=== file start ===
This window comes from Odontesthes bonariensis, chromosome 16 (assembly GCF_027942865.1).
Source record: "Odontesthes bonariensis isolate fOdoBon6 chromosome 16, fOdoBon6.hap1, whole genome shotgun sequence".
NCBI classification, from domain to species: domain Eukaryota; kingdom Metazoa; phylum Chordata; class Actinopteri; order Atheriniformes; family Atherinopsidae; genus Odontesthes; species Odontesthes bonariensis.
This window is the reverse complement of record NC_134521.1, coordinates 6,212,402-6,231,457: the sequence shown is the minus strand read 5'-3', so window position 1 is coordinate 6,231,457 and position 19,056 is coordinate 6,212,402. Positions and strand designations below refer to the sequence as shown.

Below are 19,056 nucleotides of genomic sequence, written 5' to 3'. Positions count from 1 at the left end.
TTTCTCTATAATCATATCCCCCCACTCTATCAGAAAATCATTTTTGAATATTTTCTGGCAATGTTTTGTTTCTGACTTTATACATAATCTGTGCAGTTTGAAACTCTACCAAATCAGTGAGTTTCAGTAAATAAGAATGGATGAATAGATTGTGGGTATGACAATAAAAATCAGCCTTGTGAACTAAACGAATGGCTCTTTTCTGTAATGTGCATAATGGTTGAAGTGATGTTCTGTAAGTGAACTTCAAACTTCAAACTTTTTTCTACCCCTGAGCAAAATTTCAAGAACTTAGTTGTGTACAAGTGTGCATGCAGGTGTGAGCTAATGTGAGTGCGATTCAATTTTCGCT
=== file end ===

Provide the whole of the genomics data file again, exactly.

This window comes from Odontesthes bonariensis, chromosome 16 (assembly GCF_027942865.1).
Source record: "Odontesthes bonariensis isolate fOdoBon6 chromosome 16, fOdoBon6.hap1, whole genome shotgun sequence".
NCBI classification, from domain to species: domain Eukaryota; kingdom Metazoa; phylum Chordata; class Actinopteri; order Atheriniformes; family Atherinopsidae; genus Odontesthes; species Odontesthes bonariensis.
This window is the reverse complement of record NC_134521.1, coordinates 6,212,402-6,231,457: the sequence shown is the minus strand read 5'-3', so window position 1 is coordinate 6,231,457 and position 19,056 is coordinate 6,212,402. Positions and strand designations below refer to the sequence as shown.

Below are 19,056 nucleotides of genomic sequence, written 5' to 3'. Positions count from 1 at the left end.
TTTCTCTATAATCATATCCCCCCACTCTATCAGAAAATCATTTTTGAATATTTTCTGGCAATGTTTTGTTTCTGACTTTATACATAATCTGTGCAGTTTGAAACTCTACCAAATCAGTGAGTTTCAGTAAATAAGAATGGATGAATAGATTGTGGGTATGACAATAAAAATCAGCCTTGTGAACTAAACGAATGGCTCTTTTCTGTAATGTGCATAATGGTTGAAGTGATGTTCTGTAAGTGAACTTCAAACTTCAAACTTTTTTCTACCCCTGAGCAAAATTTCAAGAACTTAGTTGTGTACAAGTGTGCATGCAGGTGTGAGCTAATGTGAGTGCGATTCAATTTTCGCT